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New York on Most Ambitious Carbon Reduction Plan

Under a proposed New York state law, most fossil fuel burning thermal plants will need to shut down and vehicles will need to produce zero emissions over the next three decades

New York state lawmakers passed one of the world’s most ambitious laws aimed at countering climate change, under which fossil fuel power plants and gasoline cars will be phased out by 2050.

The new law, known as the Climate Leadership and Community Protection Act, is emblematic of a growing movement among the American left toward the principles of a so-called “Green New Deal” that would fundamentally reshape the US economy and create green jobs.

The Goal – 20 years 100% Renewable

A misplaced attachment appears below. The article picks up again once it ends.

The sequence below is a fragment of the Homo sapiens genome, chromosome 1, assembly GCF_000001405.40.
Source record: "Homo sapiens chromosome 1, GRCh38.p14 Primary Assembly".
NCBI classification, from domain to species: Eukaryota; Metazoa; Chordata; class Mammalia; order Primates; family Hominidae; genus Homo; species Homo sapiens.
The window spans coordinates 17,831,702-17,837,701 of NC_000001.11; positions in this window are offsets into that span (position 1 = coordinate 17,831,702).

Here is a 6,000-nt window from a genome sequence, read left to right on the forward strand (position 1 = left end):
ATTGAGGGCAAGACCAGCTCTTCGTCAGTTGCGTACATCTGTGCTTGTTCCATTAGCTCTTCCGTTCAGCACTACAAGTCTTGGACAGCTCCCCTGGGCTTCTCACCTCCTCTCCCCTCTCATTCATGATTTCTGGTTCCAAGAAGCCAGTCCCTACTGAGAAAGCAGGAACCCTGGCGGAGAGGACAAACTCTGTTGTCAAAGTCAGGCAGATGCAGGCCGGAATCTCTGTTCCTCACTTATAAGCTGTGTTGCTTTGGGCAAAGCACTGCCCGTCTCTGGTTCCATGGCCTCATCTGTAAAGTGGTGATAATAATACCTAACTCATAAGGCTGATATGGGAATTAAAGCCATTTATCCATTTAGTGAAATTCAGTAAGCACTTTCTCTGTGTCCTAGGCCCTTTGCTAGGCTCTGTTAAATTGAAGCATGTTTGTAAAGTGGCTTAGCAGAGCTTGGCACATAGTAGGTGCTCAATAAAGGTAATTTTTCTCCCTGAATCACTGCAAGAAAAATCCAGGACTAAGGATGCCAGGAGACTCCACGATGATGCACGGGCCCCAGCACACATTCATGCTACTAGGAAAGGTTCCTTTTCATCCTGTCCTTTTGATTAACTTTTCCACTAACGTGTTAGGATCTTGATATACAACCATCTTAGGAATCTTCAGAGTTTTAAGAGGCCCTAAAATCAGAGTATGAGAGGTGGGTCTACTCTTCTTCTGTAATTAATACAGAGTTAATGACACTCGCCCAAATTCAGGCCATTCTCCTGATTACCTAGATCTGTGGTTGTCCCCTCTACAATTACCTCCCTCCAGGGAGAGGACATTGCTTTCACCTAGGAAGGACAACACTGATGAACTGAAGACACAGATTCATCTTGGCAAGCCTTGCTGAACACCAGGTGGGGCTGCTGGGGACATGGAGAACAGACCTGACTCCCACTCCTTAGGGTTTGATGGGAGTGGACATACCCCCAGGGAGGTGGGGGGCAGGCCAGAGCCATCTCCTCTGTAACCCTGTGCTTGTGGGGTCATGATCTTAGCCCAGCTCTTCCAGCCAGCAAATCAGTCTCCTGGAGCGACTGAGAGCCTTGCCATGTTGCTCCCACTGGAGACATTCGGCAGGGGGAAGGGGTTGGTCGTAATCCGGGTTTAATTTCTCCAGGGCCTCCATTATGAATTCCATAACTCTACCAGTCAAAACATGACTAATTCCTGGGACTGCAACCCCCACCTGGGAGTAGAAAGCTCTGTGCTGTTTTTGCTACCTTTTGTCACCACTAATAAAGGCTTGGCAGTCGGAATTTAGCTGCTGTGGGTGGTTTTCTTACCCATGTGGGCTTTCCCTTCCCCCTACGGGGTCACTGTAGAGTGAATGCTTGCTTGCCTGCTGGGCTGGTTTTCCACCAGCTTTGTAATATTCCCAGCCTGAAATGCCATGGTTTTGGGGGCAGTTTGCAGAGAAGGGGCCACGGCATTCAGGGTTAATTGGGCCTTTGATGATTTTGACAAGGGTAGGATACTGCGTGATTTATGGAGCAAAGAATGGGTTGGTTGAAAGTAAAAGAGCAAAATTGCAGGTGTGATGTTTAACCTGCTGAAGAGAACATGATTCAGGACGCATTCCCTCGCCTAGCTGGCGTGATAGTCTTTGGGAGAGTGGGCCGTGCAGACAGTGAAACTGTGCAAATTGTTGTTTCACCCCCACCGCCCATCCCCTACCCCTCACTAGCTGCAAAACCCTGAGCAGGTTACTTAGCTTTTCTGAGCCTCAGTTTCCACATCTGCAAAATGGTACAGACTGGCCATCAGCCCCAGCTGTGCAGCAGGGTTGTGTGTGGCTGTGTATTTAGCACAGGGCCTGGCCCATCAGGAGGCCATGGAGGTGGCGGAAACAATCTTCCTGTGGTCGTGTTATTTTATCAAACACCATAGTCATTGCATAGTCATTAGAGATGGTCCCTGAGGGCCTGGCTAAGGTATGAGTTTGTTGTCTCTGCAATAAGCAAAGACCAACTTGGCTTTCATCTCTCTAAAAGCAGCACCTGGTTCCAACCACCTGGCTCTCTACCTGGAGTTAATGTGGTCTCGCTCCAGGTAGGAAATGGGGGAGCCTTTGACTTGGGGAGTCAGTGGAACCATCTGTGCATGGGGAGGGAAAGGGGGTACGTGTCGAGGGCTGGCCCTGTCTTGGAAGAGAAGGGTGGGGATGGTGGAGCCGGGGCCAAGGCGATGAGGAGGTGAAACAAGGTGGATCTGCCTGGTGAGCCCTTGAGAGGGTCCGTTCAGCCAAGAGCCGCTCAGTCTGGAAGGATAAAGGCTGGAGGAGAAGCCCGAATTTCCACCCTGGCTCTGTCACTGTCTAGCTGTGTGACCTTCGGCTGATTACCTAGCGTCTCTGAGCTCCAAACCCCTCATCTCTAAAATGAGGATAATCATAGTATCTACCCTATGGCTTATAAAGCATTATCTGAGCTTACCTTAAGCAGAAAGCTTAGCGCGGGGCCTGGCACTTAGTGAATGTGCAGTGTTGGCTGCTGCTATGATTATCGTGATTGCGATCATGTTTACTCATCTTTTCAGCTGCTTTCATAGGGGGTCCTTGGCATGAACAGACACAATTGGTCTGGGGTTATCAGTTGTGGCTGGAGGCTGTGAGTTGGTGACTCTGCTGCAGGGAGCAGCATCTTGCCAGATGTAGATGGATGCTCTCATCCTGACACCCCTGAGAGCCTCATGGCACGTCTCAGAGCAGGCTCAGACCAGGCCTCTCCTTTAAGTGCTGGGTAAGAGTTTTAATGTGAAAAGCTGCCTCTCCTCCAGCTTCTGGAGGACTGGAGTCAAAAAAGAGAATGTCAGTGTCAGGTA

The goal is a 85% reduction in overall greenhouse emissions by 2050 compared to 1990 levels. The remaining 15 percent of emissions may be offset in order to achieve a net of zero through, for example, carbon sinks including reforestation efforts.

Over the next three decades, most fossil fuel burning thermal plants will need to shut down and vehicles would need to produce zero emissions—effectively spelling an end to gasoline and diesel cars on the road.

New York has set an intermediate goal of reducing emissions by 40% by 2030 compared to 1990 levels.

By 2040, 100 percent of the state’s electricity generation will be renewable—an area where it has already made significant strides. Its current energy mix is 28 percent nuclear, 16 percent hydro-electric, and 35 percent natural gas.

The Trump side

But the move came as President Donald Trump’s administration finalized a rollback of an Obama-era plan to cut harmful emissions from coal plants.

Moreover, Trump pulled the US out of the Paris climate change accord in the first year of his presidency and has set about systematically dismantling environmental regulations put in place by his predecessor Barack Obama.


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